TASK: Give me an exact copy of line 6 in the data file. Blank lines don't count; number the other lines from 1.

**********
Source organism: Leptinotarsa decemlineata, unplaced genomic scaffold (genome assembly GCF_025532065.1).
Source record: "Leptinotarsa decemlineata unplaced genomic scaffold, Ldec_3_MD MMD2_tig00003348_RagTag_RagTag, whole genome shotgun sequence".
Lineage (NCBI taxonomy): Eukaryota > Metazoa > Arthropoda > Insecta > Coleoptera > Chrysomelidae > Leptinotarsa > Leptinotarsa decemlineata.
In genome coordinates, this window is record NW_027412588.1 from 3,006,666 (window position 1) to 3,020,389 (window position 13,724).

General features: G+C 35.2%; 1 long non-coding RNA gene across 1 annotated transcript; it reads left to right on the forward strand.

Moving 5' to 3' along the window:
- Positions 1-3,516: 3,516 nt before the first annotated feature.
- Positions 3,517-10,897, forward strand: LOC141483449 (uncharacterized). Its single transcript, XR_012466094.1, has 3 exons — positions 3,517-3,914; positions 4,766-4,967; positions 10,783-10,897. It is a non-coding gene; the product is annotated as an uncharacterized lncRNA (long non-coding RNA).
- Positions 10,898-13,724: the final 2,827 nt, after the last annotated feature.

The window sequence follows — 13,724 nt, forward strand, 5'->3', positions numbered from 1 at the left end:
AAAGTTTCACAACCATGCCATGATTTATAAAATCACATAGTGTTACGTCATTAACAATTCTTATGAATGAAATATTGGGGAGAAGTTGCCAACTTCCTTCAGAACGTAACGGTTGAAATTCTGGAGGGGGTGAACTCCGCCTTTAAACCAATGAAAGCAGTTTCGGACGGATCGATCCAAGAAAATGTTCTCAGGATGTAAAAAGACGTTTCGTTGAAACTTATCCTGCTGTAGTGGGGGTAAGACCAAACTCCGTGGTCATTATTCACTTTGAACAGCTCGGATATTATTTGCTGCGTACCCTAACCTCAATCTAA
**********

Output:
Moving 5' to 3' along the window: